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perlplan9 - Man Page

Plan 9-specific documentation for Perl


These are a few notes describing features peculiar to Plan 9 Perl. As such, it is not intended to be a replacement for the rest of the Perl 5 documentation (which is both  copious and excellent). If you have any questions to  which you can't find answers in these man pages, contact  Luther Huffman at lutherh@stratcom.com and we'll try to  answer them.

Invoking Perl

Perl is invoked from the command line as described in  perl. Most perl scripts, however, do have a first line  such as "#!/usr/local/bin/perl". This is known as a shebang  (shell-bang) statement and tells the OS shell where to find  the perl interpreter. In Plan 9 Perl this statement should be  "#!/bin/perl" if you wish to be able to directly invoke the  script by its name.
    Alternatively, you may invoke perl with the command "Perl" instead of "perl". This will produce Acme-friendly error messages of the form "filename:18".

Some scripts, usually identified with a *.PL extension, are  self-configuring and are able to correctly create their own  shebang path from config information located in Plan 9  Perl. These you won't need to be worried about.

What's in Plan 9 Perl

Although Plan 9 Perl currently only  provides static  loading, it is built with a number of useful extensions.  These include Opcode, FileHandle, Fcntl, and POSIX. Expect  to see others (and DynaLoading!) in the future.

What's not in Plan 9 Perl

As mentioned previously, dynamic loading isn't currently  available nor is MakeMaker. Both are high-priority items.

Perl5 Functions not currently supported in Plan 9 Perl

Some, such as chown and umask aren't provided  because the concept does not exist within Plan 9. Others, such as some of the socket-related functions, simply haven't been written yet. Many in the latter category  may be supported in the future.

The functions not currently implemented include:

    chown, chroot, dbmclose, dbmopen, getsockopt, 
    setsockopt, recvmsg, sendmsg, getnetbyname, 
    getnetbyaddr, getnetent, getprotoent, getservent, 
    sethostent, setnetent, setprotoent, setservent, 
    endservent, endnetent, endprotoent, umask

There may be several other functions that have undefined  behavior so this list shouldn't be considered complete.

Signals in Plan 9 Perl

For compatibility with perl scripts written for the Unix  environment, Plan 9 Perl uses the POSIX signal emulation provided in Plan 9's ANSI POSIX Environment (APE). Signal stacking isn't supported. The signals provided are:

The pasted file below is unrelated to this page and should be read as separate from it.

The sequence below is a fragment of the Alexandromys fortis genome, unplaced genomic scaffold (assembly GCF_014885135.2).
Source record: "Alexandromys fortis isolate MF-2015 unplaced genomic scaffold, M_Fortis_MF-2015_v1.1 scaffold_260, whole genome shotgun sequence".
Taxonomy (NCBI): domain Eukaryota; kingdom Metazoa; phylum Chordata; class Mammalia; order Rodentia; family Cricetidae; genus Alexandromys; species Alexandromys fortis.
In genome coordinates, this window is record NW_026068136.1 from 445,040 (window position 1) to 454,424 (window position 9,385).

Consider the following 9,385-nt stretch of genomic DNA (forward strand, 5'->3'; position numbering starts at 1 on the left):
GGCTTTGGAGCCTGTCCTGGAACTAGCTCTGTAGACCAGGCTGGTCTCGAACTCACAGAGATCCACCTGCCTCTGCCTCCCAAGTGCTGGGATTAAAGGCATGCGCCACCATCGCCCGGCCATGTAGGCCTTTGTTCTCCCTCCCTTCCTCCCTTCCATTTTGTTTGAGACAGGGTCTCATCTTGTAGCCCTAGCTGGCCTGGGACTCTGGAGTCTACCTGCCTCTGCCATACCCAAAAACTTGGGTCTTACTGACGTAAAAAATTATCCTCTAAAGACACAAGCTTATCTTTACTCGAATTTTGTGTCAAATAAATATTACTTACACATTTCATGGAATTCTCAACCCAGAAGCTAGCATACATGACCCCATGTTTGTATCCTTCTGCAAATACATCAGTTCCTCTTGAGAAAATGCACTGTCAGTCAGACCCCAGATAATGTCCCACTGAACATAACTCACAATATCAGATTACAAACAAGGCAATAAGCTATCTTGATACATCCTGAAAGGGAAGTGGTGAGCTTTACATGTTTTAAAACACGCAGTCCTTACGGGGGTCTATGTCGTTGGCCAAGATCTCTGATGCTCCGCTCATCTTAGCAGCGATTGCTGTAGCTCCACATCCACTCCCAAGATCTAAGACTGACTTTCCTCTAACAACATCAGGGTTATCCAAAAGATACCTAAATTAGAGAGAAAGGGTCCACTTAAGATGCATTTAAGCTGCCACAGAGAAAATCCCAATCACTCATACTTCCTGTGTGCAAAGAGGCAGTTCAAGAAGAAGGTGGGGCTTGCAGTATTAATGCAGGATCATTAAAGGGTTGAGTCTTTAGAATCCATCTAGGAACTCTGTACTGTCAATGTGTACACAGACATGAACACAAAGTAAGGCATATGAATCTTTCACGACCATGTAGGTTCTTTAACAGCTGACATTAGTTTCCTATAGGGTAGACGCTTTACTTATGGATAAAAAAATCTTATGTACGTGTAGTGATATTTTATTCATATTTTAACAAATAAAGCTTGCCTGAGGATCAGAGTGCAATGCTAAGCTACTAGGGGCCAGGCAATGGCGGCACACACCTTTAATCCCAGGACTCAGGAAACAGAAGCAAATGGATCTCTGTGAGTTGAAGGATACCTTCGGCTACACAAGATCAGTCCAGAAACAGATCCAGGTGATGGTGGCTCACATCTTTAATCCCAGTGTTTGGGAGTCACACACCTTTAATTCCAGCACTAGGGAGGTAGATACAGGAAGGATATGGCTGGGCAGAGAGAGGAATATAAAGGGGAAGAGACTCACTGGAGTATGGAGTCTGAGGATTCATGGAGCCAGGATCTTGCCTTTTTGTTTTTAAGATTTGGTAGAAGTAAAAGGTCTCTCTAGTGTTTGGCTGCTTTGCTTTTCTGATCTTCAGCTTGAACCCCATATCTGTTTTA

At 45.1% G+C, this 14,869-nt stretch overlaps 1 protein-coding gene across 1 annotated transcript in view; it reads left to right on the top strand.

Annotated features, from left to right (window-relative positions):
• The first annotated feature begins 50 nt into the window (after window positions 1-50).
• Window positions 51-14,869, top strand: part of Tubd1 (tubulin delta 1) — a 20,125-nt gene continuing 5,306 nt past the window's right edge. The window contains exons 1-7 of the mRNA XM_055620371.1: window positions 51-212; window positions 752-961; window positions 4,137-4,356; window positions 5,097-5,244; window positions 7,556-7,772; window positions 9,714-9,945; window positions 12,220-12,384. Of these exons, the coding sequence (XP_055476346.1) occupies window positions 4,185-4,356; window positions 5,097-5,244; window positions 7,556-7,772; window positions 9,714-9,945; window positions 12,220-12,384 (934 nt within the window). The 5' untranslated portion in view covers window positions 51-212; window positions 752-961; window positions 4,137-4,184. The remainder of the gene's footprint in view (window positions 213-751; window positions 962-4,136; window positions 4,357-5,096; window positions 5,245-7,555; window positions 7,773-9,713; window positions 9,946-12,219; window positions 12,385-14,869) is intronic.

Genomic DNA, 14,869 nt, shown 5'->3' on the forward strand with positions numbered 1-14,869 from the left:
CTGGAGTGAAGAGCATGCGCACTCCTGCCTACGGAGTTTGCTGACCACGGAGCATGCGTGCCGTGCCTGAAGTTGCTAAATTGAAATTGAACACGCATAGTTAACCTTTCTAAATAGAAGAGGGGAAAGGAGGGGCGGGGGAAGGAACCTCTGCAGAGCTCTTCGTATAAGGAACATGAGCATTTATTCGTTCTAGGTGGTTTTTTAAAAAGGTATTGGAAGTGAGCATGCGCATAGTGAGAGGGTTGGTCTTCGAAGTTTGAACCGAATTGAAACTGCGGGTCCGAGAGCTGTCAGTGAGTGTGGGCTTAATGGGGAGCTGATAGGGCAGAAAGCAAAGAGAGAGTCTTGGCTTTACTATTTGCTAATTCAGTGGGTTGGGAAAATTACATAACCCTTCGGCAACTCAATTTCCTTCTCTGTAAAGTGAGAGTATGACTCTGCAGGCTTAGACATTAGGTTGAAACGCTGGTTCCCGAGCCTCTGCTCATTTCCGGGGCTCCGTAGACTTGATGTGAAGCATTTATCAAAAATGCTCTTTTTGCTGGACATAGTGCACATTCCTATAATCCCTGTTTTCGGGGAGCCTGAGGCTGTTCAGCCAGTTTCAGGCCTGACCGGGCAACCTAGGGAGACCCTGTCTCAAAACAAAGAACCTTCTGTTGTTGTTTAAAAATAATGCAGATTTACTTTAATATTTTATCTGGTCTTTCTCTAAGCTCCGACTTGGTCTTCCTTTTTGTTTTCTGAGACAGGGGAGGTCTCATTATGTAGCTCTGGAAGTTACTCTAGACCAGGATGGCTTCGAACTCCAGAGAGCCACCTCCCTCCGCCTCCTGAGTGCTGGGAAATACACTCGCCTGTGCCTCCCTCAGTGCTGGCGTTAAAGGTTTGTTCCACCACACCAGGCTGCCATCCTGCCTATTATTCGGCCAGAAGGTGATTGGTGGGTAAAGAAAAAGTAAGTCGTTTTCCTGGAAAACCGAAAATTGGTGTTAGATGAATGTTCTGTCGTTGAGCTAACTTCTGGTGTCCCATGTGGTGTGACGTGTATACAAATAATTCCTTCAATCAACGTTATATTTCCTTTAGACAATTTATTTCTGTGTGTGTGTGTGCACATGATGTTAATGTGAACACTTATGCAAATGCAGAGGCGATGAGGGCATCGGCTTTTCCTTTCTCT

Compiling and Installing Perl on Plan 9

WELCOME to Plan 9 Perl, brave soul!

   This is a preliminary alpha version of Plan 9 Perl. Still to be
implemented are MakeMaker and DynaLoader. Many perl commands are
missing or currently behave in an inscrutable manner. These gaps will,
with perseverance and a modicum of luck, be remedied in the near
future.To install this software:

1. Create the source directories and libraries for perl by running the plan9/setup.rc command (i.e., located in the plan9 subdirectory). Note: the setup routine assumes that you haven't dearchived these files into /sys/src/cmd/perl. After running setup.rc you may delete the copy of the source you originally detarred, as source code has now been installed in /sys/src/cmd/perl. If you plan on installing perl binaries for all architectures, run "setup.rc -a".

2. After making sure that you have adequate privileges to build system software, from /sys/src/cmd/perl/5.00301 (adjust version appropriately) run:

        mk install

If you wish to install perl versions for all architectures (68020, mips, sparc and 386) run:

        mk installall

3. Wait. The build process will take a *long* time because perl bootstraps itself. A 75MHz Pentium, 16MB RAM machine takes roughly 30 minutes to build the distribution from scratch.

Installing Perl Documentation on Plan 9

This perl distribution comes with a tremendous amount of documentation. To add these to the built-in manuals that come with Plan 9, from /sys/src/cmd/perl/5.00301 (adjust version appropriately) run:

        mk man

To begin your reading, start with:

        man perl

This is a good introduction and will direct you towards other man pages that may interest you.

(Note: "mk man" may produce some extraneous noise. Fear not.)


"As many as there are grains of sand on all the beaches of the  world . . ." - Carl Sagan

Revision date

This document was revised 09-October-1996 for Perl 5.003_7.


Direct questions, comments, and the unlikely bug report (ahem) direct comments toward:

Luther Huffman, lutherh@stratcom.com,  Strategic Computer Solutions, Inc.


2024-06-12 perl v5.40.0 Perl Programmers Reference Guide